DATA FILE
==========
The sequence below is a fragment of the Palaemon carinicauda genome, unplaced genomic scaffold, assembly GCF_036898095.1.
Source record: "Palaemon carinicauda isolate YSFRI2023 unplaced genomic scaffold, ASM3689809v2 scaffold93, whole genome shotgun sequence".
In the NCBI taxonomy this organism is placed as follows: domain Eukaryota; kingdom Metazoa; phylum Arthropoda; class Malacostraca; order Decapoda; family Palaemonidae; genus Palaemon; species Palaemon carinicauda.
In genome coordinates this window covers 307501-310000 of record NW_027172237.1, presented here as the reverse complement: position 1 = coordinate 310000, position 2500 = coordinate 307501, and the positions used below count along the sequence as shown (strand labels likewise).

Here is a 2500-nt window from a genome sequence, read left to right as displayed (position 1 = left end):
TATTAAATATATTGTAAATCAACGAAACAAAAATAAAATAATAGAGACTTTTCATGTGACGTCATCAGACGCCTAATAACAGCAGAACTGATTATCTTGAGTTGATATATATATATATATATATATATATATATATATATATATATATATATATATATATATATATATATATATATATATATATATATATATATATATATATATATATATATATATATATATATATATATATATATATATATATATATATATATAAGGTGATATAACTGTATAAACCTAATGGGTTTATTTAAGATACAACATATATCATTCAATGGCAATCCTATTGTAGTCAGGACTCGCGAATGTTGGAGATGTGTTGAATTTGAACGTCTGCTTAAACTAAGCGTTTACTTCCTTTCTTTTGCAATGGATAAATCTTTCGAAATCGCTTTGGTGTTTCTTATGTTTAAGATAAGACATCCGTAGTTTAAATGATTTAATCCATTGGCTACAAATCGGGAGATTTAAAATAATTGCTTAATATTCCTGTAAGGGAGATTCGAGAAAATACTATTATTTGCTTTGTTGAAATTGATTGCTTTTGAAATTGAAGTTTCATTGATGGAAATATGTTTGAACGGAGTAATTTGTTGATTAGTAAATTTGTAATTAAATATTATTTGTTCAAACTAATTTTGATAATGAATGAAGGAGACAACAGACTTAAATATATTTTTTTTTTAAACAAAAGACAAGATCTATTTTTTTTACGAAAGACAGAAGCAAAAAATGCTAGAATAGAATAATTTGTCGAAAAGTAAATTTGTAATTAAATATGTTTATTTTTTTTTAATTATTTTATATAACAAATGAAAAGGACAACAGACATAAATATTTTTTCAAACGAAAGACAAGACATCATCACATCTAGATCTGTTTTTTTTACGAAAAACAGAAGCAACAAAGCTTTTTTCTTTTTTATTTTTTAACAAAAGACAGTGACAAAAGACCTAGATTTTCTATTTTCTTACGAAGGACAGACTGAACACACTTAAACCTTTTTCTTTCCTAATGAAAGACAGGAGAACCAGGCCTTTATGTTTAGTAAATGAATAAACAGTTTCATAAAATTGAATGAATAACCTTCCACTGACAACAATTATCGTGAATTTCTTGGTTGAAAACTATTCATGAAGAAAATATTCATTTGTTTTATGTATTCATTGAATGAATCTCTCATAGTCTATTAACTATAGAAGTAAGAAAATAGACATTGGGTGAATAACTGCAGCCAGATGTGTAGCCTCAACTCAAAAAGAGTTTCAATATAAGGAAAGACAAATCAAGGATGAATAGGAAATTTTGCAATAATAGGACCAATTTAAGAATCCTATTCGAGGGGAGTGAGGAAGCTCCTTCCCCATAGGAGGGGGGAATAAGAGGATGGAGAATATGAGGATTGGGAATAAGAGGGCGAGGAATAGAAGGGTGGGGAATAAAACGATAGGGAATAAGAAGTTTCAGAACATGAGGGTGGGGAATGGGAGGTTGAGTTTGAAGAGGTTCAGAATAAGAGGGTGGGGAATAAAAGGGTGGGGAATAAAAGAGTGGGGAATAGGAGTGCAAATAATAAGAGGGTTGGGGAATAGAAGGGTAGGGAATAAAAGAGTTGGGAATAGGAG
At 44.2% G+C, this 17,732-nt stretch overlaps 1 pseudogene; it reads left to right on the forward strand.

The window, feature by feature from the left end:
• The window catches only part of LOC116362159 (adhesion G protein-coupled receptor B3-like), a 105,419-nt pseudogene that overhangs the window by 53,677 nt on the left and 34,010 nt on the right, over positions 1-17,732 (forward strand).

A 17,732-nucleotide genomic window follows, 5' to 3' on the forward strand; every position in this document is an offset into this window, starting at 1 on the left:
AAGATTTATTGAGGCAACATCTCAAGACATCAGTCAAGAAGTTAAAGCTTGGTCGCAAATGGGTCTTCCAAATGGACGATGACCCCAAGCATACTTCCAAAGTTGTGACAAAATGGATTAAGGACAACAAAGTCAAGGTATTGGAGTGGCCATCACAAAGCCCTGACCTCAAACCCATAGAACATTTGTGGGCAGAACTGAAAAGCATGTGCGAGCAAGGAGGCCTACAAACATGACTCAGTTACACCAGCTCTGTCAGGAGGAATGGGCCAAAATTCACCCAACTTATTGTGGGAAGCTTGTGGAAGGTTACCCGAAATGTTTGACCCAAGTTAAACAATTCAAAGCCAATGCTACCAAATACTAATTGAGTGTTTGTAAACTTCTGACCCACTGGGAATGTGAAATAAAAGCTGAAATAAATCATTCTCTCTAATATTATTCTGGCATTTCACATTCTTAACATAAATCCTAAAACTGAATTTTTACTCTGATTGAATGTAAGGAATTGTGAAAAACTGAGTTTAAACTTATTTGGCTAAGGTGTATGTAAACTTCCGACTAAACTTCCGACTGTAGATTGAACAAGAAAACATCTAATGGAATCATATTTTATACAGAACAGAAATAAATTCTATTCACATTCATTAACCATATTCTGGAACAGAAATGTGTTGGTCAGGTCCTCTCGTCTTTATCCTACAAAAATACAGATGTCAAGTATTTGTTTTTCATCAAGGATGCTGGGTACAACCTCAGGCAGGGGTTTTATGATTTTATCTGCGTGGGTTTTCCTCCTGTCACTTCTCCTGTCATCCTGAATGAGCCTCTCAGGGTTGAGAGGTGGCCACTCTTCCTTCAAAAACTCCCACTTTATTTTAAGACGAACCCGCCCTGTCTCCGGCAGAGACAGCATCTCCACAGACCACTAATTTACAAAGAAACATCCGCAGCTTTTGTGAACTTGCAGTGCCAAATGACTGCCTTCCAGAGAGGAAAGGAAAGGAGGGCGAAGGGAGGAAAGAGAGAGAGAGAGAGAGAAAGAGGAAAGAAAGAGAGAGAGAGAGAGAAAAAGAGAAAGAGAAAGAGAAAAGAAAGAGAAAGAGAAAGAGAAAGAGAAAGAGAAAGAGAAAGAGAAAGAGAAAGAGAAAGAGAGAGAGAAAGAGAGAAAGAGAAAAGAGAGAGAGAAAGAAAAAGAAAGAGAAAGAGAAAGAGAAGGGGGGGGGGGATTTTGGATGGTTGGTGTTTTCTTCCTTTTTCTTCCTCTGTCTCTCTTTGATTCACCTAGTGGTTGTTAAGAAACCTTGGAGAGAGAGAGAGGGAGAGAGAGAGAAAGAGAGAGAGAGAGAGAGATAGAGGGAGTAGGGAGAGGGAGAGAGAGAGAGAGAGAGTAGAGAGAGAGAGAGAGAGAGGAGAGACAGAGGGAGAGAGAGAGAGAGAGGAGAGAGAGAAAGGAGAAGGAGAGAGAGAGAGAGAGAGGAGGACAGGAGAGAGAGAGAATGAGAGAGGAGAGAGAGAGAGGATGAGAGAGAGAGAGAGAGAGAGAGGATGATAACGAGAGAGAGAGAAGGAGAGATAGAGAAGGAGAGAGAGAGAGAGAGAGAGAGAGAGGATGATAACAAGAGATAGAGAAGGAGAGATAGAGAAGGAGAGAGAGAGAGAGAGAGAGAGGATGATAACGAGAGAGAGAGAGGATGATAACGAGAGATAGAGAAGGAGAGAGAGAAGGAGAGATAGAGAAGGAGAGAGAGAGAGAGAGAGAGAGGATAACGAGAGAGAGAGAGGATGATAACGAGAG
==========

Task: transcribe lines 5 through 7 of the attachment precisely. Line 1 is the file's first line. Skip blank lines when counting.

Here is a 2500-nt window from a genome sequence, read left to right as displayed (position 1 = left end):
TATTAAATATATTGTAAATCAACGAAACAAAAATAAAATAATAGAGACTTTTCATGTGACGTCATCAGACGCCTAATAACAGCAGAACTGATTATCTTGAGTTGATATATATATATATATATATATATATATATATATATATATATATATATATATATATATATATATATATATATATATATATATATATATATATATATATATATATATATATATATATATATATATATATATATATATATATATATATATATAAGGTGATATAACTGTATAAACCTAATGGGTTTATTTAAGATACAACATATATCATTCAATGGCAATCCTATTGTAGTCAGGACTCGCGAATGTTGGAGATGTGTTGAATTTGAACGTCTGCTTAAACTAAGCGTTTACTTCCTTTCTTTTGCAATGGATAAATCTTTCGAAATCGCTTTGGTGTTTCTTATGTTTAAGATAAGACATCCGTAGTTTAAATGATTTAATCCATTGGCTACAAATCGGGAGATTTAAAATAATTGCTTAATATTCCTGTAAGGGAGATTCGAGAAAATACTATTATTTGCTTTGTTGAAATTGATTGCTTTTGAAATTGAAGTTTCATTGATGGAAATATGTTTGAACGGAGTAATTTGTTGATTAGTAAATTTGTAATTAAATATTATTTGTTCAAACTAATTTTGATAATGAATGAAGGAGACAACAGACTTAAATATATTTTTTTTTTAAACAAAAGACAAGATCTATTTTTTTTACGAAAGACAGAAGCAAAAAATGCTAGAATAGAATAATTTGTCGAAAAGTAAATTTGTAATTAAATATGTTTATTTTTTTTTAATTATTTTATATAACAAATGAAAAGGACAACAGACATAAATATTTTTTCAAACGAAAGACAAGACATCATCACATCTAGATCTGTTTTTTTTACGAAAAACAGAAGCAACAAAGCTTTTTTCTTTTTTATTTTTTAACAAAAGACAGTGACAAAAGACCTAGATTTTCTATTTTCTTACGAAGGACAGACTGAACACACTTAAACCTTTTTCTTTCCTAATGAAAGACAGGAGAACCAGGCCTTTATGTTTAGTAAATGAATAAACAGTTTCATAAAATTGAATGAATAACCTTCCACTGACAACAATTATCGTGAATTTCTTGGTTGAAAACTATTCATGAAGAAAATATTCATTTGTTTTATGTATTCATTGAATGAATCTCTCATAGTCTATTAACTATAGAAGTAAGAAAATAGACATTGGGTGAATAACTGCAGCCAGATGTGTAGCCTCAACTCAAAAAGAGTTTCAATATAAGGAAAGACAAATCAAGGATGAATAGGAAATTTTGCAATAATAGGACCAATTTAAGAATCCTATTCGAGGGGAGTGAGGAAGCTCCTTCCCCATAGGAGGGGGGAATAAGAGGATGGAGAATATGAGGATTGGGAATAAGAGGGCGAGGAATAGAAGGGTGGGGAATAAAACGATAGGGAATAAGAAGTTTCAGAACATGAGGGTGGGGAATGGGAGGTTGAGTTTGAAGAGGTTCAGAATAAGAGGGTGGGGAATAAAAGGGTGGGGAATAAAAGAGTGGGGAATAGGAGTGCAAATAATAAGAGGGTTGGGGAATAGAAGGGTAGGGAATAAAAGAGTTGGGAATAGGAG
At 44.2% G+C, this 17,732-nt stretch overlaps 1 pseudogene; it reads left to right on the forward strand.